V. Bhargava, J.
1. This second appeal arises out of a suit for partition. The plaintiff respondent claimed a 10 annas share in the property in suit. The defendants appellants contended that the share of the plaintiff was 6 annas only. The trial Court held that on merits the evidence justified the finding that actually the share of the plaintiff was only 6 annas and not 10 annas. In the lower appellate Court, this finding of the trial Court was not challenged by the plaintiff in support of the decree which had been passed by the trial Court in his favour holding that his share was 10 annas. On facts, therefore, there is a concurrent finding by the two lower Courts that the plaintiff's share is actually six annas only.
Both the lower Courts, however, held that the defendants were not entitled to challenge the claim of the plaintiff for the 10 annas share on account of a decision by the Special Judge in proceedings under the Encumbered Estates Act. It appears that the plaintiff had applied under Section 4, Encumbered Estates Act on 27-10-1933, and in his written statement under Section 8 he showed a 10 annas share in this property. The whole 10 annas share was published in the notification under Section 11 and no objection under Section 11 was filed by the defendants within the time allowed. The objection was filed beyond time and was ultimately rejected on the ground of its being time barred.
Consequently the 10 annas share shown by the plaintiff in his written statement under Section 8 and notified under Section 11 was determined by the Special Judge to be liable to attachment, sale or mortgage in the debts of the plaintiff who was the landlord applicant. The plea was that this determination by the Special Judge operated as 'res judicata' or in any case barred any plea from the defendants that the share of the plaintiff was 6 annas and not 10 annas.
2. When this appeal came up for hearing a preliminary question arose as to whether this appeal was competent and could be heard by this Court when two persons who were parties in the lower Courts were not served and were exempted from the appeal. These two persons were Jagannath Singh and Dr. Shyam Manohar, who were originally impleaded as respondents 2 and 3 in the memorandum of appeal. At one stage due to non-service on them, the Court called upon the defendants appellants to have service effected on these two respondents by publication and to take steps for that purpose within ten days. This order was passed on 20-3-1952. The order also directed that, in case steps were not taken within ten days, these two respondents would be discharged.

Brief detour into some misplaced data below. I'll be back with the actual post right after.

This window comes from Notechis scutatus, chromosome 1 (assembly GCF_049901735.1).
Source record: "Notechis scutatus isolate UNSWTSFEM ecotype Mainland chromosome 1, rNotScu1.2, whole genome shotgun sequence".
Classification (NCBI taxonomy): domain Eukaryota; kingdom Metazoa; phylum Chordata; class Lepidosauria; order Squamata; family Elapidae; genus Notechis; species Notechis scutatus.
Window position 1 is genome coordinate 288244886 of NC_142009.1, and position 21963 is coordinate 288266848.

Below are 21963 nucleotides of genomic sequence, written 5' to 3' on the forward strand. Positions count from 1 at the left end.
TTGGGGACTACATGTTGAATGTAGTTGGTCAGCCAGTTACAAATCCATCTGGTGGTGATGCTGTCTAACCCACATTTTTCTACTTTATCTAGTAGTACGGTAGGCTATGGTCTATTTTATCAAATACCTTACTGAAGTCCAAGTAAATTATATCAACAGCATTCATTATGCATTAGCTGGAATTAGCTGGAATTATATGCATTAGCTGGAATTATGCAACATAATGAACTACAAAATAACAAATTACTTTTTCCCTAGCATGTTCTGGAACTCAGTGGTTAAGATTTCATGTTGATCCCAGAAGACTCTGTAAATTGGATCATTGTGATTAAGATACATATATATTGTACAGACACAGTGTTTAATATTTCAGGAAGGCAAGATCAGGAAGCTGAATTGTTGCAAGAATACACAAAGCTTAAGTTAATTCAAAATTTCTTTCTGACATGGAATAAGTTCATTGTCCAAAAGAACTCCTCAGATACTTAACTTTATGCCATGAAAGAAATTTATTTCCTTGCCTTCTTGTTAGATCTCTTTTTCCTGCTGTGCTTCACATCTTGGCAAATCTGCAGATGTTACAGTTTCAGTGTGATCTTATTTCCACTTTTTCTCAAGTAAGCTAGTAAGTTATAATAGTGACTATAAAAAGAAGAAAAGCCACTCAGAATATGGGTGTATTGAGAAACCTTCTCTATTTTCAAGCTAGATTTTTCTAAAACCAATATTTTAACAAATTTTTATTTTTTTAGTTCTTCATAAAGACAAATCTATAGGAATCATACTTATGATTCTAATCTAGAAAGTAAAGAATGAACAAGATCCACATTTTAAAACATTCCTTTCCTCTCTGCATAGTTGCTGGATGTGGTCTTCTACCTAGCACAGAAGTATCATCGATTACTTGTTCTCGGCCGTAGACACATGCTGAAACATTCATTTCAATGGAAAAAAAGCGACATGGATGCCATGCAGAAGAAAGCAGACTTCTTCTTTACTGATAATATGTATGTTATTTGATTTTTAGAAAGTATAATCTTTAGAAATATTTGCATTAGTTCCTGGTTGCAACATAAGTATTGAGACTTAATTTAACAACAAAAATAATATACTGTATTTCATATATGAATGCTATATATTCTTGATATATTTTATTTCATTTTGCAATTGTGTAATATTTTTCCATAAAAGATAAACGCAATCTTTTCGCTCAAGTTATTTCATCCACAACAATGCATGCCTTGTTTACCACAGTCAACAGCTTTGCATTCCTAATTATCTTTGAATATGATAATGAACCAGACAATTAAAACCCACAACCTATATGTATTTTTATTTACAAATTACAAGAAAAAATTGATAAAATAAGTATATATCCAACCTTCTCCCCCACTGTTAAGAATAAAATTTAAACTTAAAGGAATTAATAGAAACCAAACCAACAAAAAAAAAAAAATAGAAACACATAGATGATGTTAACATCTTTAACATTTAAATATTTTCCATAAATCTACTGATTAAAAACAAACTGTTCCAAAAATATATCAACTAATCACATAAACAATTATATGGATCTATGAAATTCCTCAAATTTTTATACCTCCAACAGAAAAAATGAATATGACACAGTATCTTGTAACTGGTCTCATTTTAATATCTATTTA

No steps were taken within the ten days allowed and, consequently, under the orders of the Deputy Registrar dated 7-4-1952 these two respondents were discharged. The Deputy Registrar merely carried out the order of the Court which had directed the discharge of the respondents on default occurring in taking steps within the time allowed. The question thus was whether in the absence of these two respondents the appeal was still competent. It has to be noticed that the defendants appellants in this appeal only challenge the preliminary decree under which the share of the plaintiff respondent has been declared to be 10 annas in the property in suit and desire that that share should be determined to be 6 annas. If this appeal is allowed, the order passed by this Court will benefit all persons who were defendants in, the suit and against whom partition was sought. In the suit, there was no question of determination of the shares of the defendants, 'inter se, in the property left after separating the plaintiff's share. If the share of the plaintiff is reduced from 10 annas to 6 annas, a 10 annas share instead of a 6 annas share will remain out of which all the defendants would get their shares and such a decree would, therefore, enure to the benefit of defendants Jaganuath Singh and Dr. Shyam Mano-har also. It can in no way prejudicially affect their rights in the, property in suit.